Friday, July 27, 2012

Clothing Zen

Let's take a moment to meditate on the Eastern inspired beauty found at Proenza Schouler's Fall 2012 Ready to Wear Collection. "It's Asian, but in a New York Way," Lazaro Hernandez, Designer behind Proenza Schouler.

"Everything has beauty, but not everyone sees it." 

Tuesday, July 24, 2012

Look of the week:
PVC Trench by Sonia Rykiel
Editorial shot found at, Photo by Max Farago
Styled by Mel Ottenberg
Also seen at: Burberry , Emma Cook , Prada
Burberry 2001
Emma Cook 2009

What to wear under it? Neutral color combina-tions
Prada 2002

Interestingly, for Spring 2012, NYC's Met Museum currently offers the exhibit,  Schiaparelli and Prada: Impossible Conversations, which views through August 19, and showcases the striking relationship between Schiaparelli and Prada, two similar designers who come from completely different eras. To the left you can see Prada's 2002 clear, vinyl coat, and to the above right is Schiaparelli's rendition from 1935.

Louis Vuitton FW11
 These Trenc-hes remind me of

TOPSHOP put out a great variation of this designer coat in summer of 2010 for $110, but it quickly sold out, especially after retro loving Christina Aguilar sported the look.

Hello Kitty for Forever21(L)

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Milly Resort 2013

Other places to go or NOT go clear:
DO with an umbrella::
A clear umbrella goes with any look. Plus, they are very afforable, so you can spend more on your rain coat and boots.
DO NOT go clear with a purse:
From Louis Vuitton SS/12. I know a lot of us, especially men, have been taught to never look inside a woman's purse. There's a reason for that, and the clear handbag obstructs that logic. Plus, how aesthetically pleasing is a mess of personal items? 

Monday, July 16, 2012

Couture Fall 2012 : Top Five Looks

Plus, how to wear them


Let Valentino inspire you to wear: A mix of subdued gold, white and black, sheer paneling, feathers, maxis with long sleeves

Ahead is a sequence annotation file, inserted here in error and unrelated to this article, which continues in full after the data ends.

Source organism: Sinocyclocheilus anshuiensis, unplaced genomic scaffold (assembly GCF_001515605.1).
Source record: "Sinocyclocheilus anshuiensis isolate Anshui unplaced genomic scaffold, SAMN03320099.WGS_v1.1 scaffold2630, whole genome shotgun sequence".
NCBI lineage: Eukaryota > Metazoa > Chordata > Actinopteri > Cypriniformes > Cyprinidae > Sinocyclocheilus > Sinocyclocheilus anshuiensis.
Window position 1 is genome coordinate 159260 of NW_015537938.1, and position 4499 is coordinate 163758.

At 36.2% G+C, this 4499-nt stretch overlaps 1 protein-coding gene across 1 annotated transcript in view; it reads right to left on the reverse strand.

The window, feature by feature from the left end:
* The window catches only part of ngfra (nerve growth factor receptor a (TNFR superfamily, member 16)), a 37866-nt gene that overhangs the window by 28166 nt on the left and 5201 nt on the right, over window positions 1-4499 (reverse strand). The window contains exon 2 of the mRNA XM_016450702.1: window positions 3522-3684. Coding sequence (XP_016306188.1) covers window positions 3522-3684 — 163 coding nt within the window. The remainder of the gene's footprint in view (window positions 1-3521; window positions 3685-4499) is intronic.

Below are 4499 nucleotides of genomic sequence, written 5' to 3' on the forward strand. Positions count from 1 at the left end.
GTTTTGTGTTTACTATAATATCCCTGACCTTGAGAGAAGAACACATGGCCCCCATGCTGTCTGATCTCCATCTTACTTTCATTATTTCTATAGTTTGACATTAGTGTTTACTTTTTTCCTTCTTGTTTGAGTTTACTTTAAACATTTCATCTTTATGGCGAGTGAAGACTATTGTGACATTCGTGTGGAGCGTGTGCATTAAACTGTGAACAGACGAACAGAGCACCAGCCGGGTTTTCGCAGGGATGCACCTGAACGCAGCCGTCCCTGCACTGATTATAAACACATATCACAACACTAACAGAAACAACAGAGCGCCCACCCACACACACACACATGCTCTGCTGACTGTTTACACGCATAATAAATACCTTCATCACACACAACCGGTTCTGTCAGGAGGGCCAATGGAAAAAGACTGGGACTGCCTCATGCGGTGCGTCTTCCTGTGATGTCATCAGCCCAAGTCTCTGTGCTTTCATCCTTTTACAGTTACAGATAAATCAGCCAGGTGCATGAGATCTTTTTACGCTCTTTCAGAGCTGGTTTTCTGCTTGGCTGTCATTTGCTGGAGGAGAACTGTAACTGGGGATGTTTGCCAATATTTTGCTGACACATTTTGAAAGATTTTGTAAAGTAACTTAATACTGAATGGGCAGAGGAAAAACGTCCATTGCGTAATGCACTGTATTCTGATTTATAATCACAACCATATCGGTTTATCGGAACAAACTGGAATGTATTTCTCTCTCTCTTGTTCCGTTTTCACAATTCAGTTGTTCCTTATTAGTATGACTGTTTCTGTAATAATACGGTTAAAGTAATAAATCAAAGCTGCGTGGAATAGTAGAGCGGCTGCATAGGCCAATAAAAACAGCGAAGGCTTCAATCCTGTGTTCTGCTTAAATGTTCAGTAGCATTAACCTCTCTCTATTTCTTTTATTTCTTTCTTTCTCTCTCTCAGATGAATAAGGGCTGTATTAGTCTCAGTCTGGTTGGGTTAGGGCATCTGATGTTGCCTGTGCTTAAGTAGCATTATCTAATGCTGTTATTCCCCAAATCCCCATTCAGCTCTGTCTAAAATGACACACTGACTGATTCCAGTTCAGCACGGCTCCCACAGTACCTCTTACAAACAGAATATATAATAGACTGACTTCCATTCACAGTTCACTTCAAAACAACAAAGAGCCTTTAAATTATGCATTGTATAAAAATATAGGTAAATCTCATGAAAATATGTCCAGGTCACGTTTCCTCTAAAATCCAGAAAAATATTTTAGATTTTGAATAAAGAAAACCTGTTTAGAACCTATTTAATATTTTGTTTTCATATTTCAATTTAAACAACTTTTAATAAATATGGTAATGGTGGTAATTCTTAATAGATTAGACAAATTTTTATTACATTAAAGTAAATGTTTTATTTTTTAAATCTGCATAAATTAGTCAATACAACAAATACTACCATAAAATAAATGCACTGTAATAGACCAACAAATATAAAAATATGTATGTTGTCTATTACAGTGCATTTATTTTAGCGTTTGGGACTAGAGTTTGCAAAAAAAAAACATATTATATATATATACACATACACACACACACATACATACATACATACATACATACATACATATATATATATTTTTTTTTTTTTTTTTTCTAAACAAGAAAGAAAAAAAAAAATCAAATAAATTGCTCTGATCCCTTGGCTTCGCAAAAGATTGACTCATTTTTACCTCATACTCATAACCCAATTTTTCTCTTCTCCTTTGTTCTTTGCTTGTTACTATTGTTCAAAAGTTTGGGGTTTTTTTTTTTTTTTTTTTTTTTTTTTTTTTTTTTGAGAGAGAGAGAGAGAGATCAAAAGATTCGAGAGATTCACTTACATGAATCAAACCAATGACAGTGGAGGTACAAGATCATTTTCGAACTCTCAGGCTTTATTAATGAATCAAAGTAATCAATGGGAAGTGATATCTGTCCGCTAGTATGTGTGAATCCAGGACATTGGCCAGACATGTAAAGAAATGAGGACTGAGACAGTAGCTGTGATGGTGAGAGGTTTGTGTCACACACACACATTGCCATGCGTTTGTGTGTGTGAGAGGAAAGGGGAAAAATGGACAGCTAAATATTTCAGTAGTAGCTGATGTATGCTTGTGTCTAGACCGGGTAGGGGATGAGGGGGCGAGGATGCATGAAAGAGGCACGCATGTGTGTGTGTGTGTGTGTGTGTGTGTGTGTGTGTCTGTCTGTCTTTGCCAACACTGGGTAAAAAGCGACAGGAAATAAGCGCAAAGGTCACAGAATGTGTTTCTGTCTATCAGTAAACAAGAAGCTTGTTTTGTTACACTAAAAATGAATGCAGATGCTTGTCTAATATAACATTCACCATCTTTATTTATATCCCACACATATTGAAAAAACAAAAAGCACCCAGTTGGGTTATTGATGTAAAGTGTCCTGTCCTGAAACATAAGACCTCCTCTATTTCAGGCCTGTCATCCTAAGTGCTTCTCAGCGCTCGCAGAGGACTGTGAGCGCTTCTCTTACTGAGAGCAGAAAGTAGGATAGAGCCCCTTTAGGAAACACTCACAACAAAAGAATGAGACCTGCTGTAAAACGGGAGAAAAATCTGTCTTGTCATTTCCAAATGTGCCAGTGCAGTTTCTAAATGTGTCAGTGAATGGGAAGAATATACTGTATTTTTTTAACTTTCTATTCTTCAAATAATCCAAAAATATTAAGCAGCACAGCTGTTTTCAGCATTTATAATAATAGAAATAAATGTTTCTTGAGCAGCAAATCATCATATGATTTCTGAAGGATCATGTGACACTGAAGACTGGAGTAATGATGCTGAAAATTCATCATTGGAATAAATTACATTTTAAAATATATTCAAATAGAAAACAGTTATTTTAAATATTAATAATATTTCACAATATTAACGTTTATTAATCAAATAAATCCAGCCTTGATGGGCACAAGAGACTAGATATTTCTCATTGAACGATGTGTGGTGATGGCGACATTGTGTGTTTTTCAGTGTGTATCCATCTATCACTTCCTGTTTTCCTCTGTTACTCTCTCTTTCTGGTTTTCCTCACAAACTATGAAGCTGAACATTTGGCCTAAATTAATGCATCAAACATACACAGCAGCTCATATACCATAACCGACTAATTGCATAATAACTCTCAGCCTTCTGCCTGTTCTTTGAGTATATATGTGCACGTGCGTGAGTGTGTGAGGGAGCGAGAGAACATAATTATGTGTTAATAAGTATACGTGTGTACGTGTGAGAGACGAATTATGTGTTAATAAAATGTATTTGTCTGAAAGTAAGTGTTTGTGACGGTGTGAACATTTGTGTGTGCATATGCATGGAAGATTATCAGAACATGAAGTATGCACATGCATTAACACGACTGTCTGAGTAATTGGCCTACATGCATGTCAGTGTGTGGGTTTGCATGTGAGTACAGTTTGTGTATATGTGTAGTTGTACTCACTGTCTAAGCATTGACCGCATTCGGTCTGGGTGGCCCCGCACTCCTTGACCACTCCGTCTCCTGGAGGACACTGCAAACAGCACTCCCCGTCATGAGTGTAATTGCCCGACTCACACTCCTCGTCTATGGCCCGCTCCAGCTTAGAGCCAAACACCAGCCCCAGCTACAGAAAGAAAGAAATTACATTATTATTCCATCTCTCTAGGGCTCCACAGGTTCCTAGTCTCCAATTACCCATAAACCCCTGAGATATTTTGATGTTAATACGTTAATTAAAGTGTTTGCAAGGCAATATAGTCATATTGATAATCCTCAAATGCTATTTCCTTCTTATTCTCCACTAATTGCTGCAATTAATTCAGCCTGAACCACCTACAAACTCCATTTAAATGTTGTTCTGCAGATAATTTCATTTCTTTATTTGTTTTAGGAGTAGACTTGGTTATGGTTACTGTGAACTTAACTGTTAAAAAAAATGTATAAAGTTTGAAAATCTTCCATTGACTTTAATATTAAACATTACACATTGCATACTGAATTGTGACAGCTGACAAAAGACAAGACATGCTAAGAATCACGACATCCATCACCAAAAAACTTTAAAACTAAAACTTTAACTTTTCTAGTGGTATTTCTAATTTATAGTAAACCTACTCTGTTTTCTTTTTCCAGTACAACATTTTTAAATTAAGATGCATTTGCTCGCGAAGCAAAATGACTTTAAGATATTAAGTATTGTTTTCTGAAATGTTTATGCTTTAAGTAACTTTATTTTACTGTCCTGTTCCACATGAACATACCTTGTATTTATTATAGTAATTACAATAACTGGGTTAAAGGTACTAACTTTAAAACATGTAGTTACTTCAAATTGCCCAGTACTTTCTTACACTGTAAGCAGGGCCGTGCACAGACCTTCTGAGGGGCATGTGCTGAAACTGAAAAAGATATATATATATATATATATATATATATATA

Let Dior inspire you to wear: Cobalt blue with black, pretty, full skirt s(go for volume and length) floral prints with simple and solid tops, worn in, sheer tees,
Let Versace inspire you to wear: Combinations of purple, red and pink, color blocking, translucent fabrics, glitter, body clinging dresses, etched in belts, swooping necklines  

Jean Paul Gaultier
Jean Paul Gaultier
Let Jean Paul Gaultier inspire you to wear:
Velvet trousers, a fitted or structured corset top, modern art inspired clothing, architectural elements, long leather riding gloves


Let Givenchy inspire you to wear: Powder pink, luxurious and cozy fabrics, monotone attires with varying textures, cape sleeve cover ups, knot tops


Friday, July 13, 2012

My top five looks from the Fall 2012 Couture runways:


Jean Paul Gaultier

Thursday, July 12, 2012

Does Stacy London Know What to Wear?

I was pursing the book selection at Salvation Army (of course after shopping the clothes!) when I spotted an aqua satin dress, on a cover of a book, that looked oh so familar. There she was, Stacy London, in Yigal Azrouel, exuding her signiture confidence next to  Clinton Kelly, for their 2005 book Dress Your Best.

I assisted London's stylist, Jessica Neff,  on several 2011 projects for London, but flipping through the pages of  this 7-year-old book, it was the same SL I watched smile on the Today Show, or strut on a Dr. Scholl's commercial; beautiful hair, beautiful body, and of course, beautiful clothing.
 I could see it was clearly jammed packed with valuable information, particularily regarding dressing for your body type (which was the focus of the book).